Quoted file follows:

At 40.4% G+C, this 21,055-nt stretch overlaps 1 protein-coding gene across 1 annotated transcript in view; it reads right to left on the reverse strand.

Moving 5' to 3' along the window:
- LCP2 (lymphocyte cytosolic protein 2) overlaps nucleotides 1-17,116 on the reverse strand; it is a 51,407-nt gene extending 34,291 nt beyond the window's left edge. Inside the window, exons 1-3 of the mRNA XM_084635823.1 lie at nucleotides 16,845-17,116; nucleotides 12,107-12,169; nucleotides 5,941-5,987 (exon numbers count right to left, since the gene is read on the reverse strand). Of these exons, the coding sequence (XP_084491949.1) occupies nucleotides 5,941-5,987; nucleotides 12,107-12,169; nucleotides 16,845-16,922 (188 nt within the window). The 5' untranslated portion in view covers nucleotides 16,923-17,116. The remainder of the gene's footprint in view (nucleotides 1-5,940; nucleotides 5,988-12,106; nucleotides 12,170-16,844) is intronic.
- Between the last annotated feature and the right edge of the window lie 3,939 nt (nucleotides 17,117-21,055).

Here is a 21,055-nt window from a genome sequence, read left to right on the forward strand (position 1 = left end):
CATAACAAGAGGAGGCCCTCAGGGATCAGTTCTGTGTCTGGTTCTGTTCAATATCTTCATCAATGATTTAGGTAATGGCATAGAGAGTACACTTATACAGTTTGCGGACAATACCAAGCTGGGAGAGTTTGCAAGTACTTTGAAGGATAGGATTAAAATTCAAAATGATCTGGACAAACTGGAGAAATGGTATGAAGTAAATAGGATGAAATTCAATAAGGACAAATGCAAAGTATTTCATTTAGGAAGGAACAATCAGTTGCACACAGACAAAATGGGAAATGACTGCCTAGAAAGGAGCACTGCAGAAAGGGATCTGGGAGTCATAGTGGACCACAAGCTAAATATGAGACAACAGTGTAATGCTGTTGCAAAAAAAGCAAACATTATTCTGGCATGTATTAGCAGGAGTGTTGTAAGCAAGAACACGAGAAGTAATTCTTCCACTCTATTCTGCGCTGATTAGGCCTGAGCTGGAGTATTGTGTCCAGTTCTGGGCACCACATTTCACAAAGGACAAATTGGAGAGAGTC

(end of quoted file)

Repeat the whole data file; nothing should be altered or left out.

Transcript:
At 40.4% G+C, this 21,055-nt stretch overlaps 1 protein-coding gene across 1 annotated transcript in view; it reads right to left on the reverse strand.

Moving 5' to 3' along the window:
- LCP2 (lymphocyte cytosolic protein 2) overlaps nucleotides 1-17,116 on the reverse strand; it is a 51,407-nt gene extending 34,291 nt beyond the window's left edge. Inside the window, exons 1-3 of the mRNA XM_084635823.1 lie at nucleotides 16,845-17,116; nucleotides 12,107-12,169; nucleotides 5,941-5,987 (exon numbers count right to left, since the gene is read on the reverse strand). Of these exons, the coding sequence (XP_084491949.1) occupies nucleotides 5,941-5,987; nucleotides 12,107-12,169; nucleotides 16,845-16,922 (188 nt within the window). The 5' untranslated portion in view covers nucleotides 16,923-17,116. The remainder of the gene's footprint in view (nucleotides 1-5,940; nucleotides 5,988-12,106; nucleotides 12,170-16,844) is intronic.
- Between the last annotated feature and the right edge of the window lie 3,939 nt (nucleotides 17,117-21,055).

Here is a 21,055-nt window from a genome sequence, read left to right on the forward strand (position 1 = left end):
CATAACAAGAGGAGGCCCTCAGGGATCAGTTCTGTGTCTGGTTCTGTTCAATATCTTCATCAATGATTTAGGTAATGGCATAGAGAGTACACTTATACAGTTTGCGGACAATACCAAGCTGGGAGAGTTTGCAAGTACTTTGAAGGATAGGATTAAAATTCAAAATGATCTGGACAAACTGGAGAAATGGTATGAAGTAAATAGGATGAAATTCAATAAGGACAAATGCAAAGTATTTCATTTAGGAAGGAACAATCAGTTGCACACAGACAAAATGGGAAATGACTGCCTAGAAAGGAGCACTGCAGAAAGGGATCTGGGAGTCATAGTGGACCACAAGCTAAATATGAGACAACAGTGTAATGCTGTTGCAAAAAAAGCAAACATTATTCTGGCATGTATTAGCAGGAGTGTTGTAAGCAAGAACACGAGAAGTAATTCTTCCACTCTATTCTGCGCTGATTAGGCCTGAGCTGGAGTATTGTGTCCAGTTCTGGGCACCACATTTCACAAAGGACAAATTGGAGAGAGTC